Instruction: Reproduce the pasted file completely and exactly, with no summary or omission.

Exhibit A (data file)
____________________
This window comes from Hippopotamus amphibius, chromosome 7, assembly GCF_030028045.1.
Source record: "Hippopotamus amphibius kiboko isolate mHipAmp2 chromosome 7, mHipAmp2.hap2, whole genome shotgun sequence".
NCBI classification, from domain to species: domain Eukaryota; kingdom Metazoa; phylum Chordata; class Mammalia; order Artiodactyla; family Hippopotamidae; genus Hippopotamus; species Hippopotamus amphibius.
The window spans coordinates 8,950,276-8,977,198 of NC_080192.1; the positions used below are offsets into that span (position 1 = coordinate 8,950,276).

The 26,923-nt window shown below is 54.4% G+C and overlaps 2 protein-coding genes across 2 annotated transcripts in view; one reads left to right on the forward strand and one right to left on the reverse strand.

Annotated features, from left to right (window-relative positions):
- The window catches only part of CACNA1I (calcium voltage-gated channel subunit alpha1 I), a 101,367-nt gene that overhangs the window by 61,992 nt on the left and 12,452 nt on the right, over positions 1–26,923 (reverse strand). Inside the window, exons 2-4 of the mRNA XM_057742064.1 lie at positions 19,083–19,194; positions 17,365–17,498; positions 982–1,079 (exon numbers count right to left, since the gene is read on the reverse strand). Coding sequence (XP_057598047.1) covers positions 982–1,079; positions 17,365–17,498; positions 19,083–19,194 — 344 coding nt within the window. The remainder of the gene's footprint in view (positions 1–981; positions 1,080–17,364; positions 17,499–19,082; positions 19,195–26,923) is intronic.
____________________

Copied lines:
This window comes from Hippopotamus amphibius, chromosome 7, assembly GCF_030028045.1.
Source record: "Hippopotamus amphibius kiboko isolate mHipAmp2 chromosome 7, mHipAmp2.hap2, whole genome shotgun sequence".
NCBI classification, from domain to species: domain Eukaryota; kingdom Metazoa; phylum Chordata; class Mammalia; order Artiodactyla; family Hippopotamidae; genus Hippopotamus; species Hippopotamus amphibius.
The window spans coordinates 8,950,276-8,977,198 of NC_080192.1; the positions used below are offsets into that span (position 1 = coordinate 8,950,276).

The 26,923-nt window shown below is 54.4% G+C and overlaps 2 protein-coding genes across 2 annotated transcripts in view; one reads left to right on the forward strand and one right to left on the reverse strand.

Annotated features, from left to right (window-relative positions):
- The window catches only part of CACNA1I (calcium voltage-gated channel subunit alpha1 I), a 101,367-nt gene that overhangs the window by 61,992 nt on the left and 12,452 nt on the right, over positions 1–26,923 (reverse strand). Inside the window, exons 2-4 of the mRNA XM_057742064.1 lie at positions 19,083–19,194; positions 17,365–17,498; positions 982–1,079 (exon numbers count right to left, since the gene is read on the reverse strand). Coding sequence (XP_057598047.1) covers positions 982–1,079; positions 17,365–17,498; positions 19,083–19,194 — 344 coding nt within the window. The remainder of the gene's footprint in view (positions 1–981; positions 1,080–17,364; positions 17,499–19,082; positions 19,195–26,923) is intronic.